My pieces of amber
Updated October 29 2003
I love amber.
Its color is beautiful. It's delicate and transparent. It looks very fragile, but it can be 50 millions of years old, much more resistant than us poor humans. I try to picture it. Some insect, a fly, a mosquito, a roach, a beetle, a spider, is hunting, flying, fighting its daily battle to survive in a very hostile environment in the heart of an ancient rain forest since long disappeared. It stops on a pine and feels safe there, it does not see the danger, the sticky resin flowing slowly, very close. Too late. It's trapped. It tries to escape it, but there is nothing to do. Entombed forever. Its grave is made of vegetal blood. The resin will harden with time and become amber. It will preserve perfectly the enveloppe of the small piece of life inside it, and shield it for millions of years. Frozen in time.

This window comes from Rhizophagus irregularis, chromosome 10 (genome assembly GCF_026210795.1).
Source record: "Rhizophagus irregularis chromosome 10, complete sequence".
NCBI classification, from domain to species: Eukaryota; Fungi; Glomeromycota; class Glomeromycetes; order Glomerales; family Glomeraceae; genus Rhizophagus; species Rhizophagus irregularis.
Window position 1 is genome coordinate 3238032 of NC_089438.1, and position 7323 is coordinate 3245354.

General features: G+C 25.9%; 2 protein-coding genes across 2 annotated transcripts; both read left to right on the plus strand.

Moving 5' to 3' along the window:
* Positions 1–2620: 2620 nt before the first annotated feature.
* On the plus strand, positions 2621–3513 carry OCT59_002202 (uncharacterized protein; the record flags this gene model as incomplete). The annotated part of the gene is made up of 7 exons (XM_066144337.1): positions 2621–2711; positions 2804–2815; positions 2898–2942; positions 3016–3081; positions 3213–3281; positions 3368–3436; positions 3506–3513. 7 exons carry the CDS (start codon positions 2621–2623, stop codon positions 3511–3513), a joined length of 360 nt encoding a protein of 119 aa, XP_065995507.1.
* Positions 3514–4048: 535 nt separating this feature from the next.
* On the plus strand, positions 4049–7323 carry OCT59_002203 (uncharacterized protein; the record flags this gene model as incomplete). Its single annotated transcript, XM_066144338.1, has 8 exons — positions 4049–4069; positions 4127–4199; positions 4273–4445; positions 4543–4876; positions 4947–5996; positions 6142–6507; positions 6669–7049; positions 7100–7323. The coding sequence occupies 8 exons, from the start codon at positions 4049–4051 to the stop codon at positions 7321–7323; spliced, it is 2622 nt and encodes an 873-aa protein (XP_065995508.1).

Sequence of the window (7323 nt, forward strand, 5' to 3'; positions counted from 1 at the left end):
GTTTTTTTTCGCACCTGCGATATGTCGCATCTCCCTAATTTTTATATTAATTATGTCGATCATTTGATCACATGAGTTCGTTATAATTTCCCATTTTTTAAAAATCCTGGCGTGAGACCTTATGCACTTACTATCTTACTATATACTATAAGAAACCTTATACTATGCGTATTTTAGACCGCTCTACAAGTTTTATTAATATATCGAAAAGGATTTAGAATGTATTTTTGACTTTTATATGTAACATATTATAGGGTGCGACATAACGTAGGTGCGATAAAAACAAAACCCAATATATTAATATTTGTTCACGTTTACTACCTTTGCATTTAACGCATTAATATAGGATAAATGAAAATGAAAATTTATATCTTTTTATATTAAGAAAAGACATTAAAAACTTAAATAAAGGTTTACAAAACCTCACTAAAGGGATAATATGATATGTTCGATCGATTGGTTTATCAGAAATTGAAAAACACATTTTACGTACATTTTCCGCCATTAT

Amber is present throughout history of western civilizations, a bit like gold, because it was very rare, precious, and found only around the Baltic shores. It was actually sometimes called "The Gold of the North", and was heavily traded from Egypt to the Phenicians, Greeks (who called it "elektron", hence "electricity"), Celts, and during the medieval times too. Some people thought it had magical properties.
Nowadays you can buy small pieces of amber with insects inclusions, coming from everywhere from Russia to Dominican Republic. Even on eBay. Some of them are plain fakes, some of them are copal (which is genuine tree resin, but younger than real amber), but as long as you just deal with small and cheap specimens, you don't really care about it. I guess most of the nuggets I have are copal anyway.
Looking at a piece of amber is like looking straight at the history of Earth. Here are a few small pieces I have. They are not very impressive, but they fascinate me.